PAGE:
Lucy my 11 year old Border Collie has had quite a month! I was hoping to share and see if anyone had any experience in this situation and any opinions are so appreciated. I expected Lucy to be around to the ripe old age of 15+ and I want to do everything possible to get her as close to that as I can. I have had her since she was 3 months old and she is a truly special dog.
About a month ago we took Lucy for an Ultra Sound to see if she had bladder stones (months of recurrent UTI's). Unfortunately and in a crazy way fortunately they found an unexpected tumor in her intestine (no bladder stones). What a whirlwind. Long story short we went to surgery after staging her with X-Rays of her chest, Abdomen, bloodwork, and a Fine Needle Biopsy. They did an exploratory and found the tumor to actually be in her cecum. The size was approximately 2.5 centimeters. They removed her entire Cecum and now we are almost 3 weeks post op. It was a rough few weeks but she is back and eager to get in the car and to explore like she used to do daily. The Dr. has released her activity restriction and said we can do stairs and walks just no off leash running. I am making her stay off stairs for another week because I can't stop worrying about her (to strict I know).
We had a meeting with the oncologist on Thursday when we had her stitches out. Bottom line is it was a sarcoma - a GIST tumor. Low Grade 1. There is no sign of spread on x-rays or during the exploratory, lymph node is clear (they did take one for biopsy) and blood vessel of some sort I believe, margins were clear were it was cut out. The only negative ( I guess could be very negative ) is that the GIST tumor did make it to the outermost layer (Serosa ) of the Cecum. So even though the margins are clear it does touch things. So she is at risk. There is a possibility that a cell could have dropped somewhere or made a move when it touched something and that is currently microscopic IF it is there.
They gave us 2 options. The Cancer doctor did say his thought is her demise will be of something else in her old age and not this. He is very well known and very big in the Animal Cancer world. We lucked out to be close to this hospital.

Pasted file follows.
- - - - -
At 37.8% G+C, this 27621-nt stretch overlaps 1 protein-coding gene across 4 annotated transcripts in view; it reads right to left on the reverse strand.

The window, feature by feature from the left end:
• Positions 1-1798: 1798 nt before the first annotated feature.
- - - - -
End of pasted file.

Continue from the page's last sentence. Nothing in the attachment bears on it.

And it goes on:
Option 1. Is the conservative approach. We Ultrasound every 4 months for 1 1/2 years. If nothing has shown up by then it will not and it is all over.
Option 2. We start her on Pallidia (anti-cancer pill). She will take this Mon, wed, and Friday for 6 months. The hope is if there is something there we kill it and it never grows. I know there is weekly bloodwork involved with this for about 4 weeks then every few weeks. The medicine I am sure is not cheap. I am guessing from a few people at the hospital it is around $350 ish a month for pills plus cost for the bloodwork.
I am going back and forth on these options and I just can't make myself follow through on one. We have about 1-2 weeks to decide if we are going to do option 2. Her insurance was wiped out with surgery and it will be a very expensive 6 months but if it is right I would do anything for her.
I keep thinking how horrible it is to put her on this chemo treatment if nothing spread. I know they say it is fairly safe with mild side effects. Normally gastrointestinal if they have any. Because it is a pill every other day if for some reason she can not handle the pills we just stop. It seems like I would be feeding her poison for 6 months and not be sure she even needs it. If we go conservative and something grows then the easy answer is to start the pill then.
I asked his recommendation and his answer is how much risk do you want to take. I know they cant really tell you what to do but I wish they would. I tried to find info online on this situation to see if any dogs had the cancer grow to an outer layer and not spread and am having a very hard time finding anything. Apparently it is rare to have caught this so early.
We would love to hear any advice, experience, opinions you may have. It is so great to be able to communicate with other dog lovers. Only we can understand how important these animals are to us.
THANK YOU for taking the time to read this.